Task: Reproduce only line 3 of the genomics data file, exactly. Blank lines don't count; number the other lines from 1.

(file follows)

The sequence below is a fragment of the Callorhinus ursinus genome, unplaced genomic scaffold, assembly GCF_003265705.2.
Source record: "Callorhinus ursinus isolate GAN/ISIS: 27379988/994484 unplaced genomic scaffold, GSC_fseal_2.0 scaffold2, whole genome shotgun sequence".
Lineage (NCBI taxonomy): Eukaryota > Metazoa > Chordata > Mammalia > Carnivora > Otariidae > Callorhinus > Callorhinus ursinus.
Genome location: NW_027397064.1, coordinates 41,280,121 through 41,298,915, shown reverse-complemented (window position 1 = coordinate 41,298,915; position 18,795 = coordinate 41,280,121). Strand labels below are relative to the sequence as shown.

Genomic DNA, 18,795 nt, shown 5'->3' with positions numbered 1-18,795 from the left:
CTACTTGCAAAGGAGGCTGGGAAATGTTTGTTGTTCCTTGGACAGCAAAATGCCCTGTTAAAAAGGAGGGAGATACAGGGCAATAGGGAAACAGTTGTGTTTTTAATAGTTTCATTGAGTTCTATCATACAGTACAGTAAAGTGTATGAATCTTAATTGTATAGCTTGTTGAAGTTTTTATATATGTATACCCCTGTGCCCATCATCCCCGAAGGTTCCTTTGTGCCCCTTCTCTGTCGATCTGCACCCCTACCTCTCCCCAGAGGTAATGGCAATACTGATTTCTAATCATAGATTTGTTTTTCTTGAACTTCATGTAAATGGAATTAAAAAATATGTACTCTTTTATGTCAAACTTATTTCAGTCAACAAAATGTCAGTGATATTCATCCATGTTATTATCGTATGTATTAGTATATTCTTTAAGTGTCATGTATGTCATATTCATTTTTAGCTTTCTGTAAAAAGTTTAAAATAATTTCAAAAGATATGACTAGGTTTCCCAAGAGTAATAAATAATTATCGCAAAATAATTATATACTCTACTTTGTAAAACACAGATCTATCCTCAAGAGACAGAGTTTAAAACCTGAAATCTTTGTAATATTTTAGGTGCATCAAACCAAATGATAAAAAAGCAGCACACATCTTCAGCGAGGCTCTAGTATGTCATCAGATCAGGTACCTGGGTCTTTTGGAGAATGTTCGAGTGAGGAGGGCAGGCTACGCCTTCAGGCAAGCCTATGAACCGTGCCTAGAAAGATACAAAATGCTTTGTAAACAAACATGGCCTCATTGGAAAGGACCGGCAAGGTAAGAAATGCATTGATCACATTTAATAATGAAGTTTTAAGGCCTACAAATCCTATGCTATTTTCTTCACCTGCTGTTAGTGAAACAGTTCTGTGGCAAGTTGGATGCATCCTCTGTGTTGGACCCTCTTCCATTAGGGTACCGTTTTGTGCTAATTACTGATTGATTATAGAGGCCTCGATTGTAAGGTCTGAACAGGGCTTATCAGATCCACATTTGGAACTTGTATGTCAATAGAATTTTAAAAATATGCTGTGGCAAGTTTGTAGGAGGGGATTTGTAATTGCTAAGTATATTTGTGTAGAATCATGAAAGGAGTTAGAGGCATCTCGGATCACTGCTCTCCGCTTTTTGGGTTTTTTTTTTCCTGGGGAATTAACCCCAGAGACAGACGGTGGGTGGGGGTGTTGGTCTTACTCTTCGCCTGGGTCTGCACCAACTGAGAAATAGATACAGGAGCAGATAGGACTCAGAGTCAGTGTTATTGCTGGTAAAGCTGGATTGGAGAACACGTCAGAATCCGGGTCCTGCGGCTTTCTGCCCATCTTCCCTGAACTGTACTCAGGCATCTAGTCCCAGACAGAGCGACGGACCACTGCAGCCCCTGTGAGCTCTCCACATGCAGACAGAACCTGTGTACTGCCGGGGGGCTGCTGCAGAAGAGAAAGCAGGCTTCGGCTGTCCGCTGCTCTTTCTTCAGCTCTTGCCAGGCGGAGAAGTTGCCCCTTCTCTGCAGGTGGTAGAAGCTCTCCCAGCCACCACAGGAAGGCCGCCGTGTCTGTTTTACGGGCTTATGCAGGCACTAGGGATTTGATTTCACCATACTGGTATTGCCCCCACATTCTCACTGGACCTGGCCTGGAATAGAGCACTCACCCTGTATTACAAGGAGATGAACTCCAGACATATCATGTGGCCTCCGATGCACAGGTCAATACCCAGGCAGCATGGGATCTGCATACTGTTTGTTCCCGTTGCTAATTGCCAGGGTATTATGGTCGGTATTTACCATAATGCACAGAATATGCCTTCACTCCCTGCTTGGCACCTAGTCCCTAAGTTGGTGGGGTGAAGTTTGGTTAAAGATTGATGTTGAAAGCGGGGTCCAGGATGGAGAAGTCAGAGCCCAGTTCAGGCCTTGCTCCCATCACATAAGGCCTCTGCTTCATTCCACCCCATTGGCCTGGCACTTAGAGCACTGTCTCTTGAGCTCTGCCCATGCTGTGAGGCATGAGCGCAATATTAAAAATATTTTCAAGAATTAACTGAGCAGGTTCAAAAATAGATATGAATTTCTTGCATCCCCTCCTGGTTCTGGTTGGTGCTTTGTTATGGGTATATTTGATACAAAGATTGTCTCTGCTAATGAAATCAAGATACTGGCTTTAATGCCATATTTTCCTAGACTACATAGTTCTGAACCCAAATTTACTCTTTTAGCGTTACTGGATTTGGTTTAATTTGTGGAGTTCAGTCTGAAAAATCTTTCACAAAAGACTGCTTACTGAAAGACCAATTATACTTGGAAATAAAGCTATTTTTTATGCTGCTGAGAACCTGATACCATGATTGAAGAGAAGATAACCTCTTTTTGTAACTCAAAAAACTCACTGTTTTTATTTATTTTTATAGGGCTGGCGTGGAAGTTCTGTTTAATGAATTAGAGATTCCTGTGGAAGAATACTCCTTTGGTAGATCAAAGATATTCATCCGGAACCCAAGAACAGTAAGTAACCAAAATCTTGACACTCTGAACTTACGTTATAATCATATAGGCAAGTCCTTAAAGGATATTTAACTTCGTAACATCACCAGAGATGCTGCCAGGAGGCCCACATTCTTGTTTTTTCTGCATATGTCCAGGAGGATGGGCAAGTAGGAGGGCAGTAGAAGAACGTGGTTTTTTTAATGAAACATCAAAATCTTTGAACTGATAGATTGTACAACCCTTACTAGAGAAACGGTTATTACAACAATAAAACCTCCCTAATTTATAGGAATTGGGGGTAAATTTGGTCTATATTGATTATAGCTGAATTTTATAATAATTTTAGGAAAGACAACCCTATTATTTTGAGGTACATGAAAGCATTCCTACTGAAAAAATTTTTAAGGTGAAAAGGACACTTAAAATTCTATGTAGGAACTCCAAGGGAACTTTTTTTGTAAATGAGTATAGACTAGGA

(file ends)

Lineage (NCBI taxonomy): Eukaryota > Metazoa > Chordata > Mammalia > Carnivora > Otariidae > Callorhinus > Callorhinus ursinus.